Bob Rees on the Book of Mormon (as literature)

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The Bay Area Mormon Studies Council has, over the last few years, provided its namesake area with scintillating presentations from such varied speakers as Amiee Flynn-Curran (on her 16 months of anthropological fieldwork in the Oakland First Ward), Warner Woodworth (on “Building Zion: One Family, One Village at a Time”), Adam Miller (something to do with his books—I was bummed to miss this one), Kristine Haglund (mostly about Dialogue, as I recall), and more. It’s been a good run.

A few times they’ve cobranded with the Oakland Stake, for instance inviting the Givens to speak, and having Richard O. Cowan help commemorate the 50th anniversary of the Oakland Temple.

Sunday night another BAMSC event held at a church building: Bob Rees speaking on subjecting the Book of Mormon to literary analysis.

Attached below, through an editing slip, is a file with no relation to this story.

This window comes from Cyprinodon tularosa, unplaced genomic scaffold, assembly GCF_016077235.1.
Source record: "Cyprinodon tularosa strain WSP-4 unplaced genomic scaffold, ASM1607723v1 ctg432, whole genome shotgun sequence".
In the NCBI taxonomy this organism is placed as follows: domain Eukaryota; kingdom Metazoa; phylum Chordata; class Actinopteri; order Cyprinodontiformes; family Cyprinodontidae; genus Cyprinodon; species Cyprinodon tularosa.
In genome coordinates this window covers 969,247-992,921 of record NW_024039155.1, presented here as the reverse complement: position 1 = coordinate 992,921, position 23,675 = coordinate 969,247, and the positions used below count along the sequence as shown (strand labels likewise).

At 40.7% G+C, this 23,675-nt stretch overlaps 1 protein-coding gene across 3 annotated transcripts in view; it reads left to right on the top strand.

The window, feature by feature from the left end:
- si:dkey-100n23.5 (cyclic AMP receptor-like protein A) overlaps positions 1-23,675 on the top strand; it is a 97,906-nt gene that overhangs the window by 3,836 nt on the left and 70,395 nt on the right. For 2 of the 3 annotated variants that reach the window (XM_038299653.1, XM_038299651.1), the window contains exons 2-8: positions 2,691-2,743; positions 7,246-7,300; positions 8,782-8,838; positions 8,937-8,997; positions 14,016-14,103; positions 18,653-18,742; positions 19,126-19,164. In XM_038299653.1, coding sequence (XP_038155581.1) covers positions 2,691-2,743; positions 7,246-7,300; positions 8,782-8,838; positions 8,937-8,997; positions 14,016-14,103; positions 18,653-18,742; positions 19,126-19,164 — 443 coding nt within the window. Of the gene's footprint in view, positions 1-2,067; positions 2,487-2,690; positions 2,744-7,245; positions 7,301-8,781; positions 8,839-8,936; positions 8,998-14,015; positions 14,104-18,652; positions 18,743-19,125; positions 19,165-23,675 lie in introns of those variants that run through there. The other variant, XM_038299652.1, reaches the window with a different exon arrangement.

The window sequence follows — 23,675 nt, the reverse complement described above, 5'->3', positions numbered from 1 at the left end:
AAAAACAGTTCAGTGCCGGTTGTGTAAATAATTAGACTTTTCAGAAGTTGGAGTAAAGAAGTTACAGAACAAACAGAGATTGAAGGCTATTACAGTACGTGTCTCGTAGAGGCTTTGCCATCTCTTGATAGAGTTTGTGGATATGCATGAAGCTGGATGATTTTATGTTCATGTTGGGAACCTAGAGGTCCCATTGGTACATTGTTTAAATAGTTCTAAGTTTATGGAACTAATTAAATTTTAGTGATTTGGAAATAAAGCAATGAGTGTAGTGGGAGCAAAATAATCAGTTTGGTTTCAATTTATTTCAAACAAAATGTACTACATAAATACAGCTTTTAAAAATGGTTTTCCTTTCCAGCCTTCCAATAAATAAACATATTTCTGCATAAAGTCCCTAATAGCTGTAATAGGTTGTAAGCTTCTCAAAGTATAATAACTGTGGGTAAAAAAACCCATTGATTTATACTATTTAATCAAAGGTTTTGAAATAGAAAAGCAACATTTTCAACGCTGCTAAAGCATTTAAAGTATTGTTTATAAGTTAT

Bob, of course, is well qualified to the task, having made a career of analyzing lit of all sorts, including essays comparing the Book of Mormon to contemporary publications and Milton (forthcoming).

We arrived a bit late, just in time for Bob to win me over to his side by declaring Grant Hardy’s Understanding the Book of Mormon the most important book on the Book of Mormon since Joseph Smith published the Book of Mormon. This is not hyperbole, Bob insisted. He compared his reading of Hardy to Keats’s reading of Chapman.

He also gave space to the Book of Mormon’s critics including Mark Twain’s “tired witticisms” which always get a chuckle when delivered by a friendly party.

The wisest decision made in his presentation was Continue reading “Bob Rees on the Book of Mormon (as literature)”